Three crows boss-walk across my neighbor’s yard, their black bodies swaying from side to side like inspectors in charge. I’ve heard them caw-cawing all afternoon, and I’m curious about their return and their scrutiny of the nearby lawn.
Typically, a murder of crows hangs around Roberts Street year-round. I know when fall migration ends because it’s me, the neighbors, some pigeons, chickadees, and crows. The crows act as though they own the ‘hood once the songbirds, raptors, and waterfowl leave for winter grounds in warmer places.
To me, August is early for the crows to be, well, crowing about.
Then I remember the nesting merlins and search for the sounds of their songbird-killing cries. It’s quiet. When did I last hear the merlins or spot them diving from the sky? Last week, I watched an incredible sight where a corvid battled a merlin above the Hancock treeline. I stood at the raspberry patch, eating red fruit like popcorn and watching the big black bird flip on its back to grab at the swooping merlin. The merlin cried its monotone call and the corvid screamed. Was it threatened or the one threatening? Clearly, the corvid’s claws were bigger than the small falcon’s.
Maybe the corvid was a passing raven; maybe a crow daring to come back (merlins often take over established corvid nests). Mostly we all share space when the migrators and tourists arrive, but the experience of summertime population increase can feel like a displacement. It’s harder to get campsites and all the best places to eat require advanced reservations. I can understand how the crows have felt while the merlins ruled the roost on Roberts Street.
And, I think the crows are right — the merlins have moved on.
Roots are a funny thing. The first time I heard my grown daughter answer the question, “Where are you from,” shortly after she and her husband moved to the Keweenaw (and I was visiting, thus before my relocation to Michigan’s Upper Peninsula). She said, “It’s complicated.” My daughter was born in the same Nevada hospital as my husband Todd and his father. We soon moved to Montana and when she was eleven we moved to Minnesota. As a family, we all yearned for Montana, felt rooted there. But Montana University grad school cut the roots for my daughter; going back only made her feel like she didn’t belong.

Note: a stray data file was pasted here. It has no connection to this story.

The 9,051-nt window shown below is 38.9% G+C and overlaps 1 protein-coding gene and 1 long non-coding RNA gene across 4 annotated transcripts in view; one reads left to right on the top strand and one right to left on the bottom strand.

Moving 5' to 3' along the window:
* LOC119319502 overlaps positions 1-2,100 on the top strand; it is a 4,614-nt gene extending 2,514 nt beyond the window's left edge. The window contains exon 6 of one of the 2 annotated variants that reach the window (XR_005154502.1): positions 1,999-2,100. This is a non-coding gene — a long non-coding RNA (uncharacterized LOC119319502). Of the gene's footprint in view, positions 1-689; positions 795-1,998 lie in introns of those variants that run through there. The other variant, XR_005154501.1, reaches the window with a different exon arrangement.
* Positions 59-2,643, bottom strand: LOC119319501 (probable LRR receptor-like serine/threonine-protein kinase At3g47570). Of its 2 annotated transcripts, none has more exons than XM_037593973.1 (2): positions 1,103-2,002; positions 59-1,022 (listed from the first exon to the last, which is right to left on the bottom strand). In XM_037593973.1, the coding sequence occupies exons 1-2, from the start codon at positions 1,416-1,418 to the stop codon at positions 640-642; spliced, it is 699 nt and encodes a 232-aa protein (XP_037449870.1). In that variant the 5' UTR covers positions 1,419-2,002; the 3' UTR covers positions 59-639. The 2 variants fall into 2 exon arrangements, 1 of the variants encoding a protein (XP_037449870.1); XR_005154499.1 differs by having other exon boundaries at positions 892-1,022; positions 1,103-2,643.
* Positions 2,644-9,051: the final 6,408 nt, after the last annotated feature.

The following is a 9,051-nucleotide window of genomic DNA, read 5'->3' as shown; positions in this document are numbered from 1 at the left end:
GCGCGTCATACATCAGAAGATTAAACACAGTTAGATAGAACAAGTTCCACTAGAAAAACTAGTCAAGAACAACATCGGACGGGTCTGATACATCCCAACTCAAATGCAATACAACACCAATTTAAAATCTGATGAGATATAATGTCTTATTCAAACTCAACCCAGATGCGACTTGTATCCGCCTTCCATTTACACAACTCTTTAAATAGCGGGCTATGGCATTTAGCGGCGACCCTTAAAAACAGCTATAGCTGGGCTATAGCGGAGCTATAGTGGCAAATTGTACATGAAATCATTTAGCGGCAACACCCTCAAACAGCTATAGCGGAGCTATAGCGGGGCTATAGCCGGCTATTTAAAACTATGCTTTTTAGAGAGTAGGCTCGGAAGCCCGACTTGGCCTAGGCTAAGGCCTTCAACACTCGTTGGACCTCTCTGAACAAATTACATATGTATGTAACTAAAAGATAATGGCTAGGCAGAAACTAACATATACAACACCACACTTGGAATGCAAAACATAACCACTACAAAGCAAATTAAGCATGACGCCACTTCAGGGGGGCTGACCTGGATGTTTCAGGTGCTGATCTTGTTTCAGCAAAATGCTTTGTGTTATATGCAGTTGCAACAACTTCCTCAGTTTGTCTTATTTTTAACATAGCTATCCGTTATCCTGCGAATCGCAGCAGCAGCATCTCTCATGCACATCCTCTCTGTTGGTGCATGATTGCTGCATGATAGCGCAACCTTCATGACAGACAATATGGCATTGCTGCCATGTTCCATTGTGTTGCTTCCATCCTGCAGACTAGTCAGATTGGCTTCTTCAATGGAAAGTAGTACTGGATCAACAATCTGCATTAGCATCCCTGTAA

I was surprised to hear her answer. My initial reaction was that I was clearly rooted in the West but my children were less certain. Allison accepts her complicated sense of roots; Brianna identifies as “from Montana” and yet is receiving her Norwegian dual citizenship this year; Kyle has firmly planted Wisconsin roots with a ‘Sconie wife and baby on the way. My grandchild, I suspect, will know where they are from, even if her parents move to Europe or Seattle.
After leaving Idaho, I’ve felt rootless. Not only did Todd and I tumble like the iconic western diaspore — the tumbleweed — we ended up in a hard-to-define place. The U.P. of Michigan is not truly midwestern nor is it eastern. Northern Michigan is below us. Wisconsin makes a good argument for the UP belonging to their state. Some think we can be a Superior state of our own. Tourists think we are Canadian, eh. Maps forget to include the region. Even though I’m surrounded by Yoopers who know their roots, I feel like this is a place where it’s okay for me to have divergent roots.
In fact, living on the Keweenaw has allowed me to feel roots in many places while being present in this one. Does it make me a merlin or a crow?
Actually, I’d like to think I have the roots of mountains.
Born in California’s Gabilans and raised in the Sierras, most of my familial roots took hold there from places like the mountainous islands of the Azores, or the Pyrenees. My ancestors from Scotland, Ireland, Wales, and England knew good granite if not old mountains. I’ve lived in various ranges of the Rockies and traveled up and down Nevada’s basin and range country. The only ancestors I had “out east” made their homes in Appalachia. My roots are rocks.
Here’s something you might not have known — the Canadian Shield is a vast expanse of ancient mountains and the core that remains today are the roots of those long eroded ranges. Geologic forces pushed those roots to the surface and glaciers sheered them. Lake Superior slowly chews on the bones of these mountains and I walk among them, picking up fragments that came from somewhere else. Like me.
I’m a rock root. Not a tumbleweed but a tumbled stone. I’ll let the crows ponder that while I ponder their feathered takeover of Roberts Street. We are but a blip in the scale of time. But oh, what a beautiful time a blip can be.
August 8, 2023, prompt: In 99 words (no more, no less), write a story about roots like a mountain. Feel free to play with both concepts of roots and mountains. How can you create a story from the combination? What character (or traits) come to mind? Where and when does the story take place? Go where the prompt leads!
- Submit by August 14, 2023. Please use the form below if you want to be published in the weekly collection. The Collection publishes on the Thursday following the next Challenge. Stories must be 99 words. Rules & Guidelines.
- Writers retain all copyrights to any stories published at Carrot Ranch.
- A website or social media presence is not required to submit. A blog or social media link will be included in the title of any story submitted with one.
- Please include your byline with your title on one line. Example: Little Calves by Charli Mills. Your byline can be different from your name.
- Please include the hashtag #99WordStories when sharing either the Challenge or Collection posts on social media.